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The Causal Effect of Education on Health: What is the Role of Health Behaviors?

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  • Giorgio Brunello
  • Margherita Fort
  • Nichole Schneeweis
  • Rudolf Winter-Ebmer

Abstract

We study the contribution of health-related behaviors to the health-education gradient by distinguishing between short-run and long-run mediating effects: while in the former only current or lagged behaviors are taken into account, in the latter we consider the entire history of behaviors. We use an empirical approach that addresses the endogeneity of education and behaviors in the health production function. Focusing on self-reported poor health as our health outcome, we find that education has a protective effect for European males and females aged 50+. We also find that the mediating effects of health behaviors - measured by smoking, drinking, exercising and the body mass index - account in the short run for 17% to 31% and in the long run for 23% to 45% of the entire effect of education on health, depending on gender.

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Bibliographic Info

Paper provided by Department of Economics, Johannes Kepler University Linz, Austria in its series Economics working papers with number 2011-06.

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Length: 41 pages
Date of creation: Jul 2011
Date of revision: Nov 2011
Handle: RePEc:jku:econwp:2011_06

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Keywords: Health; education; health behaviors; Europe.;

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References

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Citations

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Cited by:
  1. Raquel Fonseca & Yuhui Zheng, 2011. "The Effect of Education on Health: Cross-Country Evidence," Working Papers 864, RAND Corporation Publications Department.
  2. Aysit Tansel & Deniz Karaoglan, 2014. "Health Behaviors and Education in Turkey," Koç University-TUSIAD Economic Research Forum Working Papers 1414, Koc University-TUSIAD Economic Research Forum.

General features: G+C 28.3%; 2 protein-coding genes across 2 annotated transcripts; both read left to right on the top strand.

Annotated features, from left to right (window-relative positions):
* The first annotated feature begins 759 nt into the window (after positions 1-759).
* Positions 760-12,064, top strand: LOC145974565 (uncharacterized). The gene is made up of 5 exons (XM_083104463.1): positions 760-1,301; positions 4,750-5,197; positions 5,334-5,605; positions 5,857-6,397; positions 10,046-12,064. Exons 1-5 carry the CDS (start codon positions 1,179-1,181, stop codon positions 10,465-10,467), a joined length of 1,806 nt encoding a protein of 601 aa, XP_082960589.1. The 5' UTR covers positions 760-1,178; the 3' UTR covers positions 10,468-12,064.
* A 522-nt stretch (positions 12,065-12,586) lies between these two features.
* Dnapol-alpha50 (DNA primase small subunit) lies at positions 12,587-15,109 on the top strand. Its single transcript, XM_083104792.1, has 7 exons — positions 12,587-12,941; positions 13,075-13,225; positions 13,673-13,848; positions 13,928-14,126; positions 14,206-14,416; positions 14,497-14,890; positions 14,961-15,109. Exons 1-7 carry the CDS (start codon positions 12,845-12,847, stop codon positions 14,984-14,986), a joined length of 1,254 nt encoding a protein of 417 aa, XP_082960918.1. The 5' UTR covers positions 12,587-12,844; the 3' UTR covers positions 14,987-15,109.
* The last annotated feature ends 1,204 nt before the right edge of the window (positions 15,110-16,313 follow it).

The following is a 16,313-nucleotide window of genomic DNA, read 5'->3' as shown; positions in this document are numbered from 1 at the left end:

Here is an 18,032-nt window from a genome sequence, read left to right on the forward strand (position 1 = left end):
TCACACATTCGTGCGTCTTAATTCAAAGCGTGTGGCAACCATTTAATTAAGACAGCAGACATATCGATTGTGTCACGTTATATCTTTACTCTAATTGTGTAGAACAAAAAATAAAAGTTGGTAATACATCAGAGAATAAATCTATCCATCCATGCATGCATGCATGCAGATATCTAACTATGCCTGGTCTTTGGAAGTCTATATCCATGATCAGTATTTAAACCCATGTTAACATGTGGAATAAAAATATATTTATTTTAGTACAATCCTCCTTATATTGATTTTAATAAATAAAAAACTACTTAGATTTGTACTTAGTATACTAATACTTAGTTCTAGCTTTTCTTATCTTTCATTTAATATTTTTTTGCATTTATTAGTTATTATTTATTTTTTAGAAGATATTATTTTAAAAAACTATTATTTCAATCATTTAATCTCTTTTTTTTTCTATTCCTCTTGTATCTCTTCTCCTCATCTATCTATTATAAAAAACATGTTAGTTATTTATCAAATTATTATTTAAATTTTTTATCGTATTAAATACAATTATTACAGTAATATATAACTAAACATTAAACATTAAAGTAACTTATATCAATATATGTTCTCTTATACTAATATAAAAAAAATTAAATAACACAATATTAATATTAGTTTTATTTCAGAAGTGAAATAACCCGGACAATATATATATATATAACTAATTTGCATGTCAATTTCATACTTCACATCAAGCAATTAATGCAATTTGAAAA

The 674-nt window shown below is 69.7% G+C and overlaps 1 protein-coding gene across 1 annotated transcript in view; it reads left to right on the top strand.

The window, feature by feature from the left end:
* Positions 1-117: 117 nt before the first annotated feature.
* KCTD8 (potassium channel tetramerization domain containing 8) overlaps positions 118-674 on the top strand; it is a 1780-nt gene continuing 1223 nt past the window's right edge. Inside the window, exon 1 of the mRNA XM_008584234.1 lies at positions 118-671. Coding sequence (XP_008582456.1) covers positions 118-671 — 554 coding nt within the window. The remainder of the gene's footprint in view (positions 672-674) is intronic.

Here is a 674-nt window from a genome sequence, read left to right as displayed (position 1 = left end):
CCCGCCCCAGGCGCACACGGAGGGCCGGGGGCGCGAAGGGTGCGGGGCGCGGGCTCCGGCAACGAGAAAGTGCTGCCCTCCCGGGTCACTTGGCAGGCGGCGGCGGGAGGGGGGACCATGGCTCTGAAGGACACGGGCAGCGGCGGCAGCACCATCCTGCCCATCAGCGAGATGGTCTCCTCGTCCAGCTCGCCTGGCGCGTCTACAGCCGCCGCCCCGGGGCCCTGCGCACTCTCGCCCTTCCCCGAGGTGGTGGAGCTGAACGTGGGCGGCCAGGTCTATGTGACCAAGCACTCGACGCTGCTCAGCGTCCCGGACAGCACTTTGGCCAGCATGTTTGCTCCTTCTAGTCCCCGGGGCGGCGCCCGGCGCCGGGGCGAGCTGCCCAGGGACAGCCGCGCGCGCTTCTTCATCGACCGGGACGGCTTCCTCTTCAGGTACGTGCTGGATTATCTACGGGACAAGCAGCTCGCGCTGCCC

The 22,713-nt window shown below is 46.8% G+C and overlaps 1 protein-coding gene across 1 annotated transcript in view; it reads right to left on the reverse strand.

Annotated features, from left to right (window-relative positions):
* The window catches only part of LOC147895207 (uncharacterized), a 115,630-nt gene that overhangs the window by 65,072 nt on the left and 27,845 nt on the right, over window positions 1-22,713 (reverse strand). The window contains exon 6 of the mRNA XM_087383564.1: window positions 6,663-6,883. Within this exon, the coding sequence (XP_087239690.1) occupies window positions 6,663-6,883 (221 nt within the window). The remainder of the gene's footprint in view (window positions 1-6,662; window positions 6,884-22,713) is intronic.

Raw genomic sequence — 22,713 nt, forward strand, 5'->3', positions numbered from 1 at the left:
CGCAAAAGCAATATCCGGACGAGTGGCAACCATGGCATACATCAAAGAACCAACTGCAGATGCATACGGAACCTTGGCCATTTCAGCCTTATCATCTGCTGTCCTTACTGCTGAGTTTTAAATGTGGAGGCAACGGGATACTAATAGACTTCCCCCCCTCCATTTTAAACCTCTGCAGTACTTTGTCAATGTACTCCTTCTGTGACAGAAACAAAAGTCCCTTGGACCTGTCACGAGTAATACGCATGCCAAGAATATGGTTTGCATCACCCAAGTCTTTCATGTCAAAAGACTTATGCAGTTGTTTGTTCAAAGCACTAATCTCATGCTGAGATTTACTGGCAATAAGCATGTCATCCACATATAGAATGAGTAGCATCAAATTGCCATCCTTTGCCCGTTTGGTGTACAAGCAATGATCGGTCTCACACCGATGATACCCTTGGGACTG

3. Strulik, Holger, 2011. "Health and Education: Understanding the Gradient," Hannover Economic Papers (HEP) dp-487, Leibniz Universität Hannover, Wirtschaftswissenschaftliche Fakultät.
  4. Nicole Halmdienst & Rudolf Winter-Ebmer, 2013. "Long-Run Effects of Childhood Shocks on Health in Late Adulthood: Evidence from the Survey of Health, Ageing, and Retirement in Europe," NRN working papers 2013-01, The Austrian Center for Labor Economics and the Analysis of the Welfare State, Johannes Kepler University Linz, Austria.
  5. repec:iae:iaewps:wp2014n01 is not listed on IDEAS
  6. Brunello, Giorgio & Labartino, Giovanna, 2014. "Regional differences in overweight rates: The case of Italian regions," Economics & Human Biology, Elsevier, vol. 12(C), pages 20-29.
  7. Nicole Schneeweis & Vegard Skirbekk & Rudolf Winter-Ebmer, 2014. "Does Education Improve Cognitive Performance Four Decades After School Completion?," Demography, Springer, vol. 51(2), pages 619-643, April.
  8. Carbone, Jared C. & Kverndokk, Snorre, 2014. "Individual investments in education and health," HERO On line Working Paper Series 2014:1, Oslo University, Health Economics Research Programme.
  9. Costa-Font, Joan & Hernández-Quevedo, Cristina & Jiménez-Rubio, Dolores, 2014. "Income inequalities in unhealthy life styles in England and Spain," Economics & Human Biology, Elsevier, vol. 13(C), pages 66-75.

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